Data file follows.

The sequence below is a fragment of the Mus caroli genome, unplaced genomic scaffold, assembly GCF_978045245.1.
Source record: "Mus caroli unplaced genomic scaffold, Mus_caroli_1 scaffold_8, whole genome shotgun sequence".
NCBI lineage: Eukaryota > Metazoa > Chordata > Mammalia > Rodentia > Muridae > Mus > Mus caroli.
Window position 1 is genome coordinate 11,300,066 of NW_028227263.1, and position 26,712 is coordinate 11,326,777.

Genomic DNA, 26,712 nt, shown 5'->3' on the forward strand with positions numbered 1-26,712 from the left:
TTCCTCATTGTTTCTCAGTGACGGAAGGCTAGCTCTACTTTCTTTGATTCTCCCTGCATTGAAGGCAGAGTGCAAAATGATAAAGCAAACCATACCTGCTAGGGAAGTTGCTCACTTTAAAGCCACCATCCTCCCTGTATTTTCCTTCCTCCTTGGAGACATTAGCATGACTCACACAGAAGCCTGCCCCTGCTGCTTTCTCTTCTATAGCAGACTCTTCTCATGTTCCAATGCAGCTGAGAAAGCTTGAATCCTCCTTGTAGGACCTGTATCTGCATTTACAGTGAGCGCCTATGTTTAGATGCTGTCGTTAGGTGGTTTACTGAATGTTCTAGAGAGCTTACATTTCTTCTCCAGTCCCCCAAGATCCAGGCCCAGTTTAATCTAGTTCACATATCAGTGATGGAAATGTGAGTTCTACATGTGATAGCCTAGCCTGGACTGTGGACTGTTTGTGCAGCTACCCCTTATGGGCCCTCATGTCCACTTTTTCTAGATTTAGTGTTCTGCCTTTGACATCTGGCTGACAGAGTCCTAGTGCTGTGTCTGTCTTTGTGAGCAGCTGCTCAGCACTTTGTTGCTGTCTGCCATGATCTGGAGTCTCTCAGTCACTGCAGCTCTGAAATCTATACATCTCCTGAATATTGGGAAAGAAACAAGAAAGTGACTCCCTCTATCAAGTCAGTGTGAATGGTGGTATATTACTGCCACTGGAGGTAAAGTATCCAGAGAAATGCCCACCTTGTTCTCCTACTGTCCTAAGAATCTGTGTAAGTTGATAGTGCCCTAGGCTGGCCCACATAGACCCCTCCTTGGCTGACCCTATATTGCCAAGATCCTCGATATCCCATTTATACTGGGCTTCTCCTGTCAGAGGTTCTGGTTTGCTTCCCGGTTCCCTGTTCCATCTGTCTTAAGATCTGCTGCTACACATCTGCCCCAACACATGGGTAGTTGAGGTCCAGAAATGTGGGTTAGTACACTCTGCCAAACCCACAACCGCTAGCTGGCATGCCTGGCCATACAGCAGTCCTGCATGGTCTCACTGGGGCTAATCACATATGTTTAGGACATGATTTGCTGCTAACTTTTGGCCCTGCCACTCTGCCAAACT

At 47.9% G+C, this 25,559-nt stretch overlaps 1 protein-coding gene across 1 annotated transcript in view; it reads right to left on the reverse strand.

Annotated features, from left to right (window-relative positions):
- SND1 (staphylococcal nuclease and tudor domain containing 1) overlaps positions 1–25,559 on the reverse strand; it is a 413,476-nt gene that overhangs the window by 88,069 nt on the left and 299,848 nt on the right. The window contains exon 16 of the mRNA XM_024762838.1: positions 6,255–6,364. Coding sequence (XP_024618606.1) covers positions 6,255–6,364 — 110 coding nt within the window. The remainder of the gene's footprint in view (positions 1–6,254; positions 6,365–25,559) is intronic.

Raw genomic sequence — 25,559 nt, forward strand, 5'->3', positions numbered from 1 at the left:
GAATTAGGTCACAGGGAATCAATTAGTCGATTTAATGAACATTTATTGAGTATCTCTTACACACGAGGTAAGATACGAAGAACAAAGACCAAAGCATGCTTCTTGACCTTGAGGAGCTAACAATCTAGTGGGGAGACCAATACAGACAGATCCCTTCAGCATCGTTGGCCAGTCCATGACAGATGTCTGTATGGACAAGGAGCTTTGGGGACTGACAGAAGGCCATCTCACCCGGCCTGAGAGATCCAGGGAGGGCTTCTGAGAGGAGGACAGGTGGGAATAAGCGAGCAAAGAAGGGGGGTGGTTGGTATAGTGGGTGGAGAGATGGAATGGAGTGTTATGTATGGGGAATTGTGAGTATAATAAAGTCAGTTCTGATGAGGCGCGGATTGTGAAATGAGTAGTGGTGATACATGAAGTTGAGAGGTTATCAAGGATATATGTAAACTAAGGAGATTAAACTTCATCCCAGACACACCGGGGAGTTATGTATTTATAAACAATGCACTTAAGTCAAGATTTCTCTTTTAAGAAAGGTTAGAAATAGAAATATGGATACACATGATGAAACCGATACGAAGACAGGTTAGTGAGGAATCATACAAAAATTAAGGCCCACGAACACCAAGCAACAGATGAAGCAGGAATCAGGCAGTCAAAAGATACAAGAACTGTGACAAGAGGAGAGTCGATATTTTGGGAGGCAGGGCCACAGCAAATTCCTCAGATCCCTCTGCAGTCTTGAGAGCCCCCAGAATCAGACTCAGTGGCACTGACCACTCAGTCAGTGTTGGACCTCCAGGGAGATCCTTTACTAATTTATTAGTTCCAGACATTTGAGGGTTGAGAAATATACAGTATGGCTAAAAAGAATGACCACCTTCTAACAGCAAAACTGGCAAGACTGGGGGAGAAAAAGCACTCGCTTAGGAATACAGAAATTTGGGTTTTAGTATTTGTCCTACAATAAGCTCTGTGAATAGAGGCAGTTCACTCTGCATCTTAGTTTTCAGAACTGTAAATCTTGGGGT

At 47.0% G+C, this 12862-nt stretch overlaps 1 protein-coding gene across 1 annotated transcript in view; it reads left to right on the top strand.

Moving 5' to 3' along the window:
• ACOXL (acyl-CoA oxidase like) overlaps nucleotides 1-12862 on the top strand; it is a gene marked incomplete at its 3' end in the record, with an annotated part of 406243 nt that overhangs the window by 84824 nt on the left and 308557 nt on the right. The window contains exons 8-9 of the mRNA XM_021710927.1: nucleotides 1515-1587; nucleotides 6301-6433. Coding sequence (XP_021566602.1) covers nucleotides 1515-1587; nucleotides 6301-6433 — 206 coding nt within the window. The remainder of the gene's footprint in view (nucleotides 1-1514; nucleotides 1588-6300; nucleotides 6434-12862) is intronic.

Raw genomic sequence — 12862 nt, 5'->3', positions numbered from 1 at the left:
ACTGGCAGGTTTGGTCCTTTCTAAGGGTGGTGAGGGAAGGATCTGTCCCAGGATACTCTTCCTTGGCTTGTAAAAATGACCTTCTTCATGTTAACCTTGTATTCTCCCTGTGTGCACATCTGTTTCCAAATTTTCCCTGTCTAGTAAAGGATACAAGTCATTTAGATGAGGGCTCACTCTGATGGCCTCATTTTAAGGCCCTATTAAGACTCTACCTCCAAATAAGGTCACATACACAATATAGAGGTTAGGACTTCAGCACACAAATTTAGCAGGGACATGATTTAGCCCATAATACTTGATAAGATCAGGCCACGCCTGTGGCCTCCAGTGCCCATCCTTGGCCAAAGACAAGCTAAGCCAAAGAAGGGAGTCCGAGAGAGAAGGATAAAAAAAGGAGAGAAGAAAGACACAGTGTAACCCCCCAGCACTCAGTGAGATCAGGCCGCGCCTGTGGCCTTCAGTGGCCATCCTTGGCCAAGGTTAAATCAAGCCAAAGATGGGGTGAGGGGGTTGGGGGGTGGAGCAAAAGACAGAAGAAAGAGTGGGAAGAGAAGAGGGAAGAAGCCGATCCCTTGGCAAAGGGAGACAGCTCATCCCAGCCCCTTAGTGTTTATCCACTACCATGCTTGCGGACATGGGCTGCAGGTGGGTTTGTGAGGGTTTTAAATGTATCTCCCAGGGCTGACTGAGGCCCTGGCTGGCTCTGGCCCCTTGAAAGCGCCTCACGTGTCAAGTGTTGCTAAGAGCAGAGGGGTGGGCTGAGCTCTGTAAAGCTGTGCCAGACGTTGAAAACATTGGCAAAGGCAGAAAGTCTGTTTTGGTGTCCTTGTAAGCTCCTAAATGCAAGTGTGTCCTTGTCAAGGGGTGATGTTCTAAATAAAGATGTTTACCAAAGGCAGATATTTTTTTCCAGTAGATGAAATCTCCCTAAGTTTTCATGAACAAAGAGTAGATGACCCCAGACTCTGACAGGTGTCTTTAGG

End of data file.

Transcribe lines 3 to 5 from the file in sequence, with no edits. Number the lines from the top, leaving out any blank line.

NCBI lineage: Eukaryota > Metazoa > Chordata > Mammalia > Rodentia > Muridae > Mus > Mus caroli.
Window position 1 is genome coordinate 11,300,066 of NW_028227263.1, and position 26,712 is coordinate 11,326,777.

Genomic DNA, 26,712 nt, shown 5'->3' on the forward strand with positions numbered 1-26,712 from the left: